Where to Find Job Clubs
Do you want to adopt the top habit of exceptionally successful job seekers? Yes? Here are a few ways for you to find a group:
1. Meetup lists 800+ groups around the world here.
2. Ask other job seekers, recently hireds, recruiters, and career professionals if they know about any job clubs. You might be pleasantly surprised by what you find.
3. Many faith-based organizations sponsor groups. Ask your congregation’s leader if he or she knows of a group in your area.
4. Please add groups you know about, and how to reach them, in the Comments section below.
I want to offer special thanks to Bob McIntosh, Ed Han, and Ellie Mixter-Keller for their support in preparing this post. Their insights and passion for job clubs made this a better piece.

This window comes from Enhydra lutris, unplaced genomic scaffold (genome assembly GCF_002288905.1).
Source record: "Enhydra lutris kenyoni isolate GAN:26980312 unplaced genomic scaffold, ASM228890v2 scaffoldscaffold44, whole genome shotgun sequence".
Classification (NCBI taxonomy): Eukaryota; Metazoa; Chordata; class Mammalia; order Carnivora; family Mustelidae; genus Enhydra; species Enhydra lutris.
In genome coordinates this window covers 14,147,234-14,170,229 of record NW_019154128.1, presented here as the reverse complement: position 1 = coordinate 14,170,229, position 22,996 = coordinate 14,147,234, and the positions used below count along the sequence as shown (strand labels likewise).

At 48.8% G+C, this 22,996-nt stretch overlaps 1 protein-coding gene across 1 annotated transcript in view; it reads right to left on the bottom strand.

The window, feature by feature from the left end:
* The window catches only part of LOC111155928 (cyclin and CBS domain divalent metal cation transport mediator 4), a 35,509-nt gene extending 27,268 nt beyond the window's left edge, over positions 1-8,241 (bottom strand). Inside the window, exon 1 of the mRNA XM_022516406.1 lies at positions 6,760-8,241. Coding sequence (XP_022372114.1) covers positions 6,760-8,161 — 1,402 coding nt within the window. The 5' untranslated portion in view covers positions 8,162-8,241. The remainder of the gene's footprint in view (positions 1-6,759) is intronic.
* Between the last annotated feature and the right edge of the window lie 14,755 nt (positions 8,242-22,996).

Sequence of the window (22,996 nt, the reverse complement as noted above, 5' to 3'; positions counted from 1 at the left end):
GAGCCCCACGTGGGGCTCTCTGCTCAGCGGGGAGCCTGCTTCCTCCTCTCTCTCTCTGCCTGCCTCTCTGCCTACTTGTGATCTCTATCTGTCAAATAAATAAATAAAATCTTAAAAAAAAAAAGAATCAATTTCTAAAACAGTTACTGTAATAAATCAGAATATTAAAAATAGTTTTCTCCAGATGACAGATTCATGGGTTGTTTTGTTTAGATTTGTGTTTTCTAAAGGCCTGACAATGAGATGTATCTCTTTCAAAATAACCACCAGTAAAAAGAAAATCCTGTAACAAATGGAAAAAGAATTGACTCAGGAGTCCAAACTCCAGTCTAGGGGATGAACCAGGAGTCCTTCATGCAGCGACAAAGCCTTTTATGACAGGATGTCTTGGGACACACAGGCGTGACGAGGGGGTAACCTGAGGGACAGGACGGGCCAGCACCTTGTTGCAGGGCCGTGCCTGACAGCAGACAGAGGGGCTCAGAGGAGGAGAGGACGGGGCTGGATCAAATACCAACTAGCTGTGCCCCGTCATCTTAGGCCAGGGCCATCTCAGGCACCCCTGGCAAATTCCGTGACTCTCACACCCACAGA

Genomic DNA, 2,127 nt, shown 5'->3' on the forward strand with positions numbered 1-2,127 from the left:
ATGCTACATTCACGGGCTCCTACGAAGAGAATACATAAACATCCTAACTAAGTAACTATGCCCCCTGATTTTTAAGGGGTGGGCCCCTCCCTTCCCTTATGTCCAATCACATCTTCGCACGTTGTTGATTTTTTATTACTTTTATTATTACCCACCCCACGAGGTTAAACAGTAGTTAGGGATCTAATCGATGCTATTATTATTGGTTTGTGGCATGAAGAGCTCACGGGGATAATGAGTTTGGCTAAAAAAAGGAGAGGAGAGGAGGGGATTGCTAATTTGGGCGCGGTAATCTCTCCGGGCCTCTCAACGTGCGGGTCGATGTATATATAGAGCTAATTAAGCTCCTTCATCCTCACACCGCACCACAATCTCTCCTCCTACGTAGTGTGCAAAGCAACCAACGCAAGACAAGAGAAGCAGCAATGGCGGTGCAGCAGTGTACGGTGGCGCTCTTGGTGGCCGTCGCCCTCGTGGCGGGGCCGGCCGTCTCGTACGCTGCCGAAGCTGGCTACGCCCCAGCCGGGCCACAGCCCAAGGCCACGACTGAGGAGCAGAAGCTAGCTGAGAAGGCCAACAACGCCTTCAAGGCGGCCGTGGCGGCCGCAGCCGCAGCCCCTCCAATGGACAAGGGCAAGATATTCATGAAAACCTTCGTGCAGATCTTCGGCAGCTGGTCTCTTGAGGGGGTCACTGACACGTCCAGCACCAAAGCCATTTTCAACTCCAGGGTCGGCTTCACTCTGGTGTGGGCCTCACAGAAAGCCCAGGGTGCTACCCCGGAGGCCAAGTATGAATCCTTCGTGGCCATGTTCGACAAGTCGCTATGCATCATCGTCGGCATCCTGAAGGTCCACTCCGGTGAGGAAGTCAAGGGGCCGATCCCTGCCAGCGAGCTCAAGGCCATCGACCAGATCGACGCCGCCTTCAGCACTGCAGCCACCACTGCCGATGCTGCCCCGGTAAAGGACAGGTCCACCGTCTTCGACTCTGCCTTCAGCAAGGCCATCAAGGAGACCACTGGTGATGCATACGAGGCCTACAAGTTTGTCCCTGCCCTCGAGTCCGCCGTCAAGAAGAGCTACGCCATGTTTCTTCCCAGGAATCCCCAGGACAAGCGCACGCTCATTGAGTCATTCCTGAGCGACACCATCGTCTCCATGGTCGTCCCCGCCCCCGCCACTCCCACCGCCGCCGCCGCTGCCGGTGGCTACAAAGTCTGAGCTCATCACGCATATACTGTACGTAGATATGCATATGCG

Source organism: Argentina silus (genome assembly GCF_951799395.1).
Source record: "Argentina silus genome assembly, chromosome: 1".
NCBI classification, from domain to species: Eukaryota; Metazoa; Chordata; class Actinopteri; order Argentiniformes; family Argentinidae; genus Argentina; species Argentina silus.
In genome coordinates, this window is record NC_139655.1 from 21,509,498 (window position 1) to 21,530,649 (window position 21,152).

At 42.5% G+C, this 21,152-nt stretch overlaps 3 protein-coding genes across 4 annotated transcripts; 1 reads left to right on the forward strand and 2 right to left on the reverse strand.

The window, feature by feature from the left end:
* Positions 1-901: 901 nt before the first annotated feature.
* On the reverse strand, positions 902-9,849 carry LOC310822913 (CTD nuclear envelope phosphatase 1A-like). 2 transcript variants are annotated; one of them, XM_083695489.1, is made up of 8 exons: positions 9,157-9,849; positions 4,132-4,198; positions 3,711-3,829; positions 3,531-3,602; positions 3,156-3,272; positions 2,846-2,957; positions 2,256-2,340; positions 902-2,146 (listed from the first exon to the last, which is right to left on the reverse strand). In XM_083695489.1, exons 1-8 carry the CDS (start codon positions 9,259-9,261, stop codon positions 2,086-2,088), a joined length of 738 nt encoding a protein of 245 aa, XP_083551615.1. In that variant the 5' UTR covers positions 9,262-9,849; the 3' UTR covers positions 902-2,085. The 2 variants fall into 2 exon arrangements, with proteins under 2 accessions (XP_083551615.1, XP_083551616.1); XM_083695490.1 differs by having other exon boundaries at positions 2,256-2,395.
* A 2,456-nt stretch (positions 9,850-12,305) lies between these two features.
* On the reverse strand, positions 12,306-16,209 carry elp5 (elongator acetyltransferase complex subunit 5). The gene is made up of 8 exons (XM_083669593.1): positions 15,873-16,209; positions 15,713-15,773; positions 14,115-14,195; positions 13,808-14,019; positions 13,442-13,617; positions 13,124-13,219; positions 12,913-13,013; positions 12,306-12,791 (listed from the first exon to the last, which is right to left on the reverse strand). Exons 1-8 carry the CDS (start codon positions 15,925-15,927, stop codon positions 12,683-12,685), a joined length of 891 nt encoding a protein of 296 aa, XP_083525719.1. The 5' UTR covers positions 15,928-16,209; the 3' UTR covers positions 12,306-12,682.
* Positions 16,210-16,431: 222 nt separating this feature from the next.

Bob (Boston) and Ed (Princeton) facilitate groups in their communities. Ellie is a go-to job club information resource in her area (Milwaukee).
Make it your goal to find people like Bob, Ed, and Ellie in your city. They’ll help guide you to the right club. They might even be running it!
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© 2017 – 2019, Donna Svei. All rights reserved.
Donna Svei, an executive resume writer and former C-level executive, retained search consultant, and CPA, writes all of AvidCareerist’s posts. She has written for and been quoted by leading business, general, and career media outlets, including Forbes, Mashable, Fast Company, Entrepreneur, Lifehacker, Ask.com, Social Media Today, IT World, Smart Brief, Payscale, Business News Daily, and the Muse. Let her background and experience inform your job search strategy and decision making.